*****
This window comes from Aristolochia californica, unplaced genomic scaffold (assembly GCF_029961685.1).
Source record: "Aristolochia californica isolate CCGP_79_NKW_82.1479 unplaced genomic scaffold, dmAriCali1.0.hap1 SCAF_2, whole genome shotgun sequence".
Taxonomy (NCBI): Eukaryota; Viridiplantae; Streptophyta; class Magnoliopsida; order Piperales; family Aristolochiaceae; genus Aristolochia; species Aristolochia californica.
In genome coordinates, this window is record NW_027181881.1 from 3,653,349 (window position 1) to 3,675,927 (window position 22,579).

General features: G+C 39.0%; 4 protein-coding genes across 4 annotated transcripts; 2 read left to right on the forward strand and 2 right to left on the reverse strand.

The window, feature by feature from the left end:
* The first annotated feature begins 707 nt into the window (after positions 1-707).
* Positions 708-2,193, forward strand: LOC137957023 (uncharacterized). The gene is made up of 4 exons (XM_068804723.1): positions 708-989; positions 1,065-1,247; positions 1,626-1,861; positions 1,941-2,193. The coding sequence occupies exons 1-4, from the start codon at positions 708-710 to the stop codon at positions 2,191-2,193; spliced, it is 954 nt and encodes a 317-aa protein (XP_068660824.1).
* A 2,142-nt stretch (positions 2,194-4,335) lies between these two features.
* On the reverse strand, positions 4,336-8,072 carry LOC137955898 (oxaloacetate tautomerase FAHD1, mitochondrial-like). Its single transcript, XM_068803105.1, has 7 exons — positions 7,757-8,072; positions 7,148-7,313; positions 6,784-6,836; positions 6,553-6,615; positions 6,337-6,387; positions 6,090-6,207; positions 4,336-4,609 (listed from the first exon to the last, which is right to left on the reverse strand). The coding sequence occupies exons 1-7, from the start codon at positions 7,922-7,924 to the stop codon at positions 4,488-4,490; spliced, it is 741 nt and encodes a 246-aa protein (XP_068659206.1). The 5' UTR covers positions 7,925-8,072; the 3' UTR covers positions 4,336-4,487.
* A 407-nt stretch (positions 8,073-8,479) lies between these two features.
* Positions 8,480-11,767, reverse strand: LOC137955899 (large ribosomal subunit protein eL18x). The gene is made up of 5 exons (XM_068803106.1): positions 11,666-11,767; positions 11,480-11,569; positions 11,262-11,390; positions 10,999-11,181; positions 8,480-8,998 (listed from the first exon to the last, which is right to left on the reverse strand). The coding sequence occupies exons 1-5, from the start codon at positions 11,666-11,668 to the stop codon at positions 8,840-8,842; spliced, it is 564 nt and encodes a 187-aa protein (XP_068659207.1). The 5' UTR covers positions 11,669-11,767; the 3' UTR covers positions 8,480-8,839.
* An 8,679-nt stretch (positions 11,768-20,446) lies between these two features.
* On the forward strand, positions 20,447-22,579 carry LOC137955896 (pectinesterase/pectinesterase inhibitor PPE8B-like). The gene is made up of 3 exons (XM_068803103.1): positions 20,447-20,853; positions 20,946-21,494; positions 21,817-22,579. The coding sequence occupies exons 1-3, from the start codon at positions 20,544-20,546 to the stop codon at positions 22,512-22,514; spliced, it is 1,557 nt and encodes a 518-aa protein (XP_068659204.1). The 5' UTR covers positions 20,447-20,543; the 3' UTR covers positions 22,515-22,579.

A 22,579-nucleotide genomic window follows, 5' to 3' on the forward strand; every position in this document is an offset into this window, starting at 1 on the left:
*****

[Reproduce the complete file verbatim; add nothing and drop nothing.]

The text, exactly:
This window comes from Aristolochia californica, unplaced genomic scaffold (assembly GCF_029961685.1).
Source record: "Aristolochia californica isolate CCGP_79_NKW_82.1479 unplaced genomic scaffold, dmAriCali1.0.hap1 SCAF_2, whole genome shotgun sequence".
Taxonomy (NCBI): Eukaryota; Viridiplantae; Streptophyta; class Magnoliopsida; order Piperales; family Aristolochiaceae; genus Aristolochia; species Aristolochia californica.
In genome coordinates, this window is record NW_027181881.1 from 3,653,349 (window position 1) to 3,675,927 (window position 22,579).

General features: G+C 39.0%; 4 protein-coding genes across 4 annotated transcripts; 2 read left to right on the forward strand and 2 right to left on the reverse strand.

The window, feature by feature from the left end:
* The first annotated feature begins 707 nt into the window (after positions 1-707).
* Positions 708-2,193, forward strand: LOC137957023 (uncharacterized). The gene is made up of 4 exons (XM_068804723.1): positions 708-989; positions 1,065-1,247; positions 1,626-1,861; positions 1,941-2,193. The coding sequence occupies exons 1-4, from the start codon at positions 708-710 to the stop codon at positions 2,191-2,193; spliced, it is 954 nt and encodes a 317-aa protein (XP_068660824.1).
* A 2,142-nt stretch (positions 2,194-4,335) lies between these two features.
* On the reverse strand, positions 4,336-8,072 carry LOC137955898 (oxaloacetate tautomerase FAHD1, mitochondrial-like). Its single transcript, XM_068803105.1, has 7 exons — positions 7,757-8,072; positions 7,148-7,313; positions 6,784-6,836; positions 6,553-6,615; positions 6,337-6,387; positions 6,090-6,207; positions 4,336-4,609 (listed from the first exon to the last, which is right to left on the reverse strand). The coding sequence occupies exons 1-7, from the start codon at positions 7,922-7,924 to the stop codon at positions 4,488-4,490; spliced, it is 741 nt and encodes a 246-aa protein (XP_068659206.1). The 5' UTR covers positions 7,925-8,072; the 3' UTR covers positions 4,336-4,487.
* A 407-nt stretch (positions 8,073-8,479) lies between these two features.
* Positions 8,480-11,767, reverse strand: LOC137955899 (large ribosomal subunit protein eL18x). The gene is made up of 5 exons (XM_068803106.1): positions 11,666-11,767; positions 11,480-11,569; positions 11,262-11,390; positions 10,999-11,181; positions 8,480-8,998 (listed from the first exon to the last, which is right to left on the reverse strand). The coding sequence occupies exons 1-5, from the start codon at positions 11,666-11,668 to the stop codon at positions 8,840-8,842; spliced, it is 564 nt and encodes a 187-aa protein (XP_068659207.1). The 5' UTR covers positions 11,669-11,767; the 3' UTR covers positions 8,480-8,839.
* An 8,679-nt stretch (positions 11,768-20,446) lies between these two features.
* On the forward strand, positions 20,447-22,579 carry LOC137955896 (pectinesterase/pectinesterase inhibitor PPE8B-like). The gene is made up of 3 exons (XM_068803103.1): positions 20,447-20,853; positions 20,946-21,494; positions 21,817-22,579. The coding sequence occupies exons 1-3, from the start codon at positions 20,544-20,546 to the stop codon at positions 22,512-22,514; spliced, it is 1,557 nt and encodes a 518-aa protein (XP_068659204.1). The 5' UTR covers positions 20,447-20,543; the 3' UTR covers positions 22,515-22,579.

A 22,579-nucleotide genomic window follows, 5' to 3' on the forward strand; every position in this document is an offset into this window, starting at 1 on the left: